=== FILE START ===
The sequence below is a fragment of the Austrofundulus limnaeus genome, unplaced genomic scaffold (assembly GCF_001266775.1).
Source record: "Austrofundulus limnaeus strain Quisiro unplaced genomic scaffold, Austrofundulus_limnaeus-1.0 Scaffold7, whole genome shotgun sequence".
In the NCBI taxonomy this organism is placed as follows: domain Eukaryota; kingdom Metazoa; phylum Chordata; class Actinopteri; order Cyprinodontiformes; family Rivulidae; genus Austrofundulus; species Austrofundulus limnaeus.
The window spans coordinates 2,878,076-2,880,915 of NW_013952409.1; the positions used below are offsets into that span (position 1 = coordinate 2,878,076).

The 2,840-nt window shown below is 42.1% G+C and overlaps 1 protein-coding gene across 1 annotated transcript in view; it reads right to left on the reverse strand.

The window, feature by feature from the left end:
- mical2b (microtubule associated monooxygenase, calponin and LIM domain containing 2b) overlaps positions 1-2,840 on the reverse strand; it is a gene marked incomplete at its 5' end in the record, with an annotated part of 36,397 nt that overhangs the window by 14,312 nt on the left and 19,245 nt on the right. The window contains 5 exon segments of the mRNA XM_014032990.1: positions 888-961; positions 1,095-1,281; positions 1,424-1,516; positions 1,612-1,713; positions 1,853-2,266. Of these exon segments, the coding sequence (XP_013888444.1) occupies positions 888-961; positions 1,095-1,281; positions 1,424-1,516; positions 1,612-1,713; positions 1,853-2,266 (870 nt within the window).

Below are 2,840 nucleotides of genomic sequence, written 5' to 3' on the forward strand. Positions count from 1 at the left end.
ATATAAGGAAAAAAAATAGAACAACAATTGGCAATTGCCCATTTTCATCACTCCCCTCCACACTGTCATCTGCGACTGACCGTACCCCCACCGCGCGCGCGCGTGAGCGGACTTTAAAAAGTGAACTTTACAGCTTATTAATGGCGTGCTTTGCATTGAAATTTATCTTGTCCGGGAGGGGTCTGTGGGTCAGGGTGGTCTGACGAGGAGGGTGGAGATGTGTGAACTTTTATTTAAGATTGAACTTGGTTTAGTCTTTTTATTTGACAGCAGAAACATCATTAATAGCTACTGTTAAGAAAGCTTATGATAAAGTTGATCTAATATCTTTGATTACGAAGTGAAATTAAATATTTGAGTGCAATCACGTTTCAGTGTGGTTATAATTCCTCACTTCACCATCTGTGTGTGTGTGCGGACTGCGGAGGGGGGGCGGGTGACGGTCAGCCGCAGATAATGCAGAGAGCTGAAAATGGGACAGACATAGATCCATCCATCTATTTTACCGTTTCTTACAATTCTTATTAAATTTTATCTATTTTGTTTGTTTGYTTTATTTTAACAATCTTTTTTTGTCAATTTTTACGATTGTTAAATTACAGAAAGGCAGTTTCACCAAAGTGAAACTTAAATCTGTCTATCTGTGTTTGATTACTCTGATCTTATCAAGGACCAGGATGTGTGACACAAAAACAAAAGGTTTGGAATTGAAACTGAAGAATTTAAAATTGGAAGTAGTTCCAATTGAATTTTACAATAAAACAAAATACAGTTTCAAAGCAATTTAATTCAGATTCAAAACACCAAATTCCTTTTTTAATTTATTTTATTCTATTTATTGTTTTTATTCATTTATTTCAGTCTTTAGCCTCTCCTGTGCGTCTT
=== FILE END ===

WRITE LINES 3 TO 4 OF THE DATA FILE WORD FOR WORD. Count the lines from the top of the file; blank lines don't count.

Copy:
In the NCBI taxonomy this organism is placed as follows: domain Eukaryota; kingdom Metazoa; phylum Chordata; class Actinopteri; order Cyprinodontiformes; family Rivulidae; genus Austrofundulus; species Austrofundulus limnaeus.
The window spans coordinates 2,878,076-2,880,915 of NW_013952409.1; the positions used below are offsets into that span (position 1 = coordinate 2,878,076).